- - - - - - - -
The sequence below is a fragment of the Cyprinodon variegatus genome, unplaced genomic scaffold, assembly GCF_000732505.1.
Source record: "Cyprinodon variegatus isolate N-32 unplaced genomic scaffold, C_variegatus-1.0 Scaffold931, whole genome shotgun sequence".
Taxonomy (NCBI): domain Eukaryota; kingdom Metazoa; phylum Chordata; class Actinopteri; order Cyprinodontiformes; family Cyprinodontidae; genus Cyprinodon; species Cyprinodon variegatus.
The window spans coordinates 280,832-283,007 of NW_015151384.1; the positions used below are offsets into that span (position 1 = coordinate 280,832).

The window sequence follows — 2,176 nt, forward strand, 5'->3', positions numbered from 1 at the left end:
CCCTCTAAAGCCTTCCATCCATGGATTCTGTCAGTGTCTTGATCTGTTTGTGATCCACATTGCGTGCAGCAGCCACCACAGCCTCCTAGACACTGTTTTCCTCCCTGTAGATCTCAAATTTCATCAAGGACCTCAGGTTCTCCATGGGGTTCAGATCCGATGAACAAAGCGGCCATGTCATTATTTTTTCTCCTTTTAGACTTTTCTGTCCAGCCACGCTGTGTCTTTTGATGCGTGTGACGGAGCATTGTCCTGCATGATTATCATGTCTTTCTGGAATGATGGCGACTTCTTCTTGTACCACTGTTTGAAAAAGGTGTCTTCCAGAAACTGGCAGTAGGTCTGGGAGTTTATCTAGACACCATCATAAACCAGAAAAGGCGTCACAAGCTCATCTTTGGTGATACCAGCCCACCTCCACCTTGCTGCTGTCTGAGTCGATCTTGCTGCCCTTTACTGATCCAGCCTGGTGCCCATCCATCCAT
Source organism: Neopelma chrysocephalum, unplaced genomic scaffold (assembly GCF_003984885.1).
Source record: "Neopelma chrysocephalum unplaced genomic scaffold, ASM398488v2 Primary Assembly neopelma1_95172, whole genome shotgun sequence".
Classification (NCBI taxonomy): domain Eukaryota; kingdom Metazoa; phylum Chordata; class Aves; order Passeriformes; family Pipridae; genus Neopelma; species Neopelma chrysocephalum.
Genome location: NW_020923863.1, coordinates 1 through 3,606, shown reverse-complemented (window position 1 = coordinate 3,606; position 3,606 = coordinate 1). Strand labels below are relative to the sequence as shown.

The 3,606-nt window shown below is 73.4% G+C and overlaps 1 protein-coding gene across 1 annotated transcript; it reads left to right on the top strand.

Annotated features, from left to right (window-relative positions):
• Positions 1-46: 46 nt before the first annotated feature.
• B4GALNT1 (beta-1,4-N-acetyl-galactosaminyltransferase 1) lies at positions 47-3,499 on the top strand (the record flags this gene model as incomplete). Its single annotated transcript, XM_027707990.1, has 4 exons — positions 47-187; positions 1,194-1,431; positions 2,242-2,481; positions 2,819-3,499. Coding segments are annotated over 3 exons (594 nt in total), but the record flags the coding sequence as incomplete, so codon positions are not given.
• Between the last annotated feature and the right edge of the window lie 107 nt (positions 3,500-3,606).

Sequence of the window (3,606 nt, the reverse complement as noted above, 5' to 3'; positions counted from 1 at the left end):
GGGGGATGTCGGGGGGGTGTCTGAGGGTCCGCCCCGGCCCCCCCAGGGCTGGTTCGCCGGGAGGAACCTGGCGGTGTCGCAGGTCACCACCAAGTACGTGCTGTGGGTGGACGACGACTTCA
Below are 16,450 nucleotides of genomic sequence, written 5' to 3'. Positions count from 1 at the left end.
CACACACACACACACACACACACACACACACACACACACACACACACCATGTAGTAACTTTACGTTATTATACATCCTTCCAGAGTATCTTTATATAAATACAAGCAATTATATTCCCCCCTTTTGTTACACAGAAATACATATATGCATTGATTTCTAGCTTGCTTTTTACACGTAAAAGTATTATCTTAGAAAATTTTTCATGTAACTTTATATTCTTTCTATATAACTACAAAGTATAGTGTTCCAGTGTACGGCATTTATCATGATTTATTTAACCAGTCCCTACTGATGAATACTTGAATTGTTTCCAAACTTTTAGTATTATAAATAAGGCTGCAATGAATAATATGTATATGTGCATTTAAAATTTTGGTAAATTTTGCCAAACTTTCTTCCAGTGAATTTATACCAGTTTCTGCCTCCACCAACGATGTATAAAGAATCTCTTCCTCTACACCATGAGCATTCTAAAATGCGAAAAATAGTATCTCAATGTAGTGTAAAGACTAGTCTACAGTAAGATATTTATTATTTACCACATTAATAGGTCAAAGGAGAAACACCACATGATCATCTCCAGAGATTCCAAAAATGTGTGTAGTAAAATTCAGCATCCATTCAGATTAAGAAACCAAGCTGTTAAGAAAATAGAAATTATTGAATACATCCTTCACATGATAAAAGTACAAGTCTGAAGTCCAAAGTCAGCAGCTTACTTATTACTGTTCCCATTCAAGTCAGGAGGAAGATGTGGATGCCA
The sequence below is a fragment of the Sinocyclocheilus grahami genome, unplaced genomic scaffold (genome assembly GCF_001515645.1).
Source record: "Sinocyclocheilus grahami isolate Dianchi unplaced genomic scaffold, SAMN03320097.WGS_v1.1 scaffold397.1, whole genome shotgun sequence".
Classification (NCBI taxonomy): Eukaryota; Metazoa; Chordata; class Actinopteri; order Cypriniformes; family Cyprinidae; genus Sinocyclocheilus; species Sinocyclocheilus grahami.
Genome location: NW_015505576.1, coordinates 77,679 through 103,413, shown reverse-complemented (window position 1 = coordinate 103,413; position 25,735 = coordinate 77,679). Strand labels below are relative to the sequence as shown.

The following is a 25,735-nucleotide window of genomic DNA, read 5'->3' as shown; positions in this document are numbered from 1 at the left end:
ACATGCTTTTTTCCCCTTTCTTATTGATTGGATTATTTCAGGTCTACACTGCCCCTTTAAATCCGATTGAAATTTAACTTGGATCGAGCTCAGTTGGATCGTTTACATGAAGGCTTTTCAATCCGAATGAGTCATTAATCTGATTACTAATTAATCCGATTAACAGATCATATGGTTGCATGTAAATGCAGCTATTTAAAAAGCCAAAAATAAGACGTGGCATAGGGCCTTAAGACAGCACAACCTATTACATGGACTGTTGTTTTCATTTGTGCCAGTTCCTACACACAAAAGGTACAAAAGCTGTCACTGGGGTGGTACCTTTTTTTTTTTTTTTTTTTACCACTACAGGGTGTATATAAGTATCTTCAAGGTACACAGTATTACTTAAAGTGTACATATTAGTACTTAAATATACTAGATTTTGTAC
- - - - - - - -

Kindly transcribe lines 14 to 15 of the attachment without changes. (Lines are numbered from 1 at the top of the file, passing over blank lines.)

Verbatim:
• B4GALNT1 (beta-1,4-N-acetyl-galactosaminyltransferase 1) lies at positions 47-3,499 on the top strand (the record flags this gene model as incomplete). Its single annotated transcript, XM_027707990.1, has 4 exons — positions 47-187; positions 1,194-1,431; positions 2,242-2,481; positions 2,819-3,499. Coding segments are annotated over 3 exons (594 nt in total), but the record flags the coding sequence as incomplete, so codon positions are not given.
• Between the last annotated feature and the right edge of the window lie 107 nt (positions 3,500-3,606).